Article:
How Vinyl Got Its Groove Back: In 2017, Vinyl Is Predicted to Be a Billion-Dollar Industry Again
Don’t call it a comeback.
Diehard fans of vinyl records and niche audiophiles are a committed bunch who have stood by the format for decades, and their numbers are growing. Nielsen Music began measuring LP sales in 1991, and last year marked an all-time high in that metric. Sales of new vinyl reached 13 million units in 2016, and Deloitte has projected that vinyl sales in 2017 will near $1 billion — the first time vinyl would hit that mark since 1985.
“It has become cool to collect vinyl. There are even people buying vinyl who don’t have turntables,” said John Simson, program director for the Business and Entertainment Program in the Department of Management at American University.
Call it the vinyl revival. Call it the dust and groove renaissance. Call it what you will: America seems to be enjoying the physical format of LPs once again, falling in love with the hisses and pops that digital music has eliminated. The music industry is rising to the occasion to meet demand.
This vinyl renaissance was helped by Record Store Day, which began in 2008 as a way to put the spotlight on independent record stores. The annual event seeks to promote brick-and-mortar music shops through special vinyl and CD releases issued by an array of artists. The holiday for music lovers has grown to include 1,400 participating independent stores in the United States and thousands more globally.
Record Store Day will celebrate its 10th anniversary on April 22, and the event’s website lists all of this year’s releases. Some notable entries include Danny Brown’s Atrocity Exhibition cut “Ain’t It Funny,” a Run the Jewels record tote bag, The Atomic Bomb Band performing the Music of William Onyeabor, Big L’s Devil’s Son EP (From the Vaults), and Soul Jazz’s Nigeria Soul Power 70: Afro-Funk Afro-Rock Afro-Disco.
“There are certain genres that lend themselves to vinyl releases—certainly indie rock, EDM, hip-hop,” Simson said.
Vinyl’s revival is still a small slice of the pie compared to overall music sales, but the upward growth is impressive. While vinyl has been on a steady uptick in recent years, nearly all other formats have been steadily declining. That’s a significant trend, especially considering vinyl sales peaked all the way back in the disco era.
The Recording Industry Association of America reports a record 344 million LPs and EPs were sold in 1977. The format experienced a sudden decline in popularity between 1988 and 1991, when the major label distributors restricted their return policies and began charging retailers more for new releases if they returned unsold vinyl. Retailers responded by only ordering popular titles they knew would sell, starting a domino effect. Record labels mostly stopped producing new vinyl. Pressing plants closed due to the lack of production demand. By 2006, vinyl revenues were at the lowest point in history.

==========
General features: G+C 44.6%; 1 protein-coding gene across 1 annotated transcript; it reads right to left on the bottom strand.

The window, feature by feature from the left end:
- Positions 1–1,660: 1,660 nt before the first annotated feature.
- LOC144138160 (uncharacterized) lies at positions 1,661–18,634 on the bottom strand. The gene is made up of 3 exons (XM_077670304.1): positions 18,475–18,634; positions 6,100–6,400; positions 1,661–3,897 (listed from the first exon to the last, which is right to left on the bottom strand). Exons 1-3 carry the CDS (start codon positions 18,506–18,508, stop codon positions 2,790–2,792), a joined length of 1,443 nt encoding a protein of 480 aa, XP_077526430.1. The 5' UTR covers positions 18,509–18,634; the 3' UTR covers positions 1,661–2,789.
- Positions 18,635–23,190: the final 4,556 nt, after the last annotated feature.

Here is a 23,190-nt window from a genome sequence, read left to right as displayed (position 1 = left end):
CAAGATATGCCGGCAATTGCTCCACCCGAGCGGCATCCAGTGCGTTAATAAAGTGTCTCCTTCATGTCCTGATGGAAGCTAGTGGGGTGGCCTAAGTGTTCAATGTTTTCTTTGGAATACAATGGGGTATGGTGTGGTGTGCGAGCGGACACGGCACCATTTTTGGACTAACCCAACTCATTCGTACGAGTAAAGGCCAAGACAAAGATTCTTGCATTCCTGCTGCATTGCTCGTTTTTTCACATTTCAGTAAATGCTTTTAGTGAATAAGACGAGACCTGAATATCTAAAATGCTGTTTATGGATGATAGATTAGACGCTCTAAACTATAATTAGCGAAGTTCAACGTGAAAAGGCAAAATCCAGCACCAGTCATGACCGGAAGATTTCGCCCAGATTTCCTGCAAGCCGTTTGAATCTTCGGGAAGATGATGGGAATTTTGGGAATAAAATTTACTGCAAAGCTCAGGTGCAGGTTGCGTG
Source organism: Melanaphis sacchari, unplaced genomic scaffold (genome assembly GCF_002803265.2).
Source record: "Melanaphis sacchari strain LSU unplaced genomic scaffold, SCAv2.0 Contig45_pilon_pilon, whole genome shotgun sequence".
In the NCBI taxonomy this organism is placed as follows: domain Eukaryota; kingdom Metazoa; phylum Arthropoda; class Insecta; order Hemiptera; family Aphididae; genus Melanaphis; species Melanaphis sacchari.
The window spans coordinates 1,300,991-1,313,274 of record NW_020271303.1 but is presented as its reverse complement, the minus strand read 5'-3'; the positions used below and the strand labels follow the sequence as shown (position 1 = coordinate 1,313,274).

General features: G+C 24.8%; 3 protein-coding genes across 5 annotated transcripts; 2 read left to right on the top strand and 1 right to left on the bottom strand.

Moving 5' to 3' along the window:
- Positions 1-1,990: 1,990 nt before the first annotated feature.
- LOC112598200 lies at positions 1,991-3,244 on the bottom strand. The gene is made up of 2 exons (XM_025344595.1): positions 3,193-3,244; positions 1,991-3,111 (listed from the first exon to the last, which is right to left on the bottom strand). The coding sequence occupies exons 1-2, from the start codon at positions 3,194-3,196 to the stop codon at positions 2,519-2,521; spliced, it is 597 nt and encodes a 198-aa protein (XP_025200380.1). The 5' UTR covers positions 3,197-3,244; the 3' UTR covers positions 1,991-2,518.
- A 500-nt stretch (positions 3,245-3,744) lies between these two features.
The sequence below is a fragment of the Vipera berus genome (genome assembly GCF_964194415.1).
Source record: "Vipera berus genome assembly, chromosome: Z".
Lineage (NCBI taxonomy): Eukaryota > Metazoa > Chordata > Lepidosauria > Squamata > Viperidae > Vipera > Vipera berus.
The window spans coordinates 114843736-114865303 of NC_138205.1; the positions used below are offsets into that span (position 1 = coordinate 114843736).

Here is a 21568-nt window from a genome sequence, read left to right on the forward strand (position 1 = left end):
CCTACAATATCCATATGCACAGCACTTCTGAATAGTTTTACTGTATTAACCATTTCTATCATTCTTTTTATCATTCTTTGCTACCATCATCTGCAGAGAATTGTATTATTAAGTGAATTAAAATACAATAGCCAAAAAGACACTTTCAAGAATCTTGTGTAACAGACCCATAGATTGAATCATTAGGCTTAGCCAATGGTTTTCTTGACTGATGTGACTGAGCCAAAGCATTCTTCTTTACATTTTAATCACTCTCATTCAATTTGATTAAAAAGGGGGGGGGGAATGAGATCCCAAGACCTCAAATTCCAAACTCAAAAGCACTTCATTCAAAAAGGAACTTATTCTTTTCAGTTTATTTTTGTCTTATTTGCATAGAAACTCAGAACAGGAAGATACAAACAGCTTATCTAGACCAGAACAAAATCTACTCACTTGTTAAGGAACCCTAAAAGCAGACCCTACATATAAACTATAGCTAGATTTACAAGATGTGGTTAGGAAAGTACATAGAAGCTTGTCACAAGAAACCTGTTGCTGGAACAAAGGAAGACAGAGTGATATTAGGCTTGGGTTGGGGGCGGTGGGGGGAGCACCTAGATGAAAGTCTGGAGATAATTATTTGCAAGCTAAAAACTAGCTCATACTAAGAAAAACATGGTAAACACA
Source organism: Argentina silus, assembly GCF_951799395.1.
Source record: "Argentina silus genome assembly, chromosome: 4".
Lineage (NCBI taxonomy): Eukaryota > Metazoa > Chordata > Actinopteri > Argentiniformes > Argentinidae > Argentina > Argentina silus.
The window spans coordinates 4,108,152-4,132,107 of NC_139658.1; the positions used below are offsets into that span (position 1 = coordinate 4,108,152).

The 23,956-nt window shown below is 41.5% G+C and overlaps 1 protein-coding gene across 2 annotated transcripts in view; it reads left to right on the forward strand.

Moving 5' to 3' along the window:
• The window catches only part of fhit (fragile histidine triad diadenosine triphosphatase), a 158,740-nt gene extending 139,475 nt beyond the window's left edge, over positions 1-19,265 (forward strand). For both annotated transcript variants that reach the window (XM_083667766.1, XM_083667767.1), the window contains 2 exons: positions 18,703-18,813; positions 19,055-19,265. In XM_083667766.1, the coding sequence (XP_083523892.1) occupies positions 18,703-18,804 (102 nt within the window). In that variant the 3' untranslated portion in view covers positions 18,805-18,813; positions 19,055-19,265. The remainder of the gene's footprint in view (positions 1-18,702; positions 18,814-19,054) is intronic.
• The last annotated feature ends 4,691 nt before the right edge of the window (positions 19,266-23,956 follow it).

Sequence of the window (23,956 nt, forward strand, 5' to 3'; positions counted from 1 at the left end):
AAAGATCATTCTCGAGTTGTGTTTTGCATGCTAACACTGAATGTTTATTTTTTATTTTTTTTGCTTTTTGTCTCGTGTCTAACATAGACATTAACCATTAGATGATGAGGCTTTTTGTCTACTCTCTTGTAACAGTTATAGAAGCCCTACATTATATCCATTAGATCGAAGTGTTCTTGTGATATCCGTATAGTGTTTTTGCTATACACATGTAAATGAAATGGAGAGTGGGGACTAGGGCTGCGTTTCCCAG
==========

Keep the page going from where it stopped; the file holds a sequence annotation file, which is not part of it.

Speed up the record to recent years. In 2015, sales of vinyl records were up 32 percent to $416 million, their highest level since 1988, according to the RIAA, surpassing on-demand ad-supported streaming services such as YouTube, Vevo and Spotify's free service. Vinyl revenue will likely never exceed paid subscription services and internet radio services like Pandora, but that’s OK. Records keep spinning.
Vinyl's return to glory is the result of many factors. The way people discover music is changing as the internet makes it easy to find more musical styles and formats than ever before. The boost in vinyl sales is part of a wider shift in business and demographic trends.
There are a lot more places to buy vinyl these days. In addition to indie stores, larger retailers are getting involved, with Urban Outfitters and Barnes & Noble and even Whole Foods selling vinyl in an effort to connect with younger audiences and diversify their product offerings. Consumers in their 20s and early 30s are discovering old-school albums, falling in love with physical formats of music, and seeking out a way to differentiate their music habits.
“It’s also the quality of the sound. I have students who are majoring in audio engineering or audio technology who say vinyl has a warmer sound, and I think that’s probably true,” Simson said. “The vinyl industry revenues are tiny compared to the rest of the industry, but it’s certainly growing due to many factors.”
Simson further points to the growing interest in DJ culture from young people as a driver of vinyl popularity growth. He also points out that musicians such as Jack White and his company, Third Man Records, have played a major role in reviving the medium. But will the vinyl trend continue?
“I don’t think vinyl is coming back to the point where you’ll see sales back at their record highs, but it’ll likely stay pretty healthy going forward,” said Simson. “Urban Outfitters was one of the first retailers to embrace the trend, and they’ve done well with it. And now, as a result, there are more places to buy records and more artists are thinking about vinyl releases.”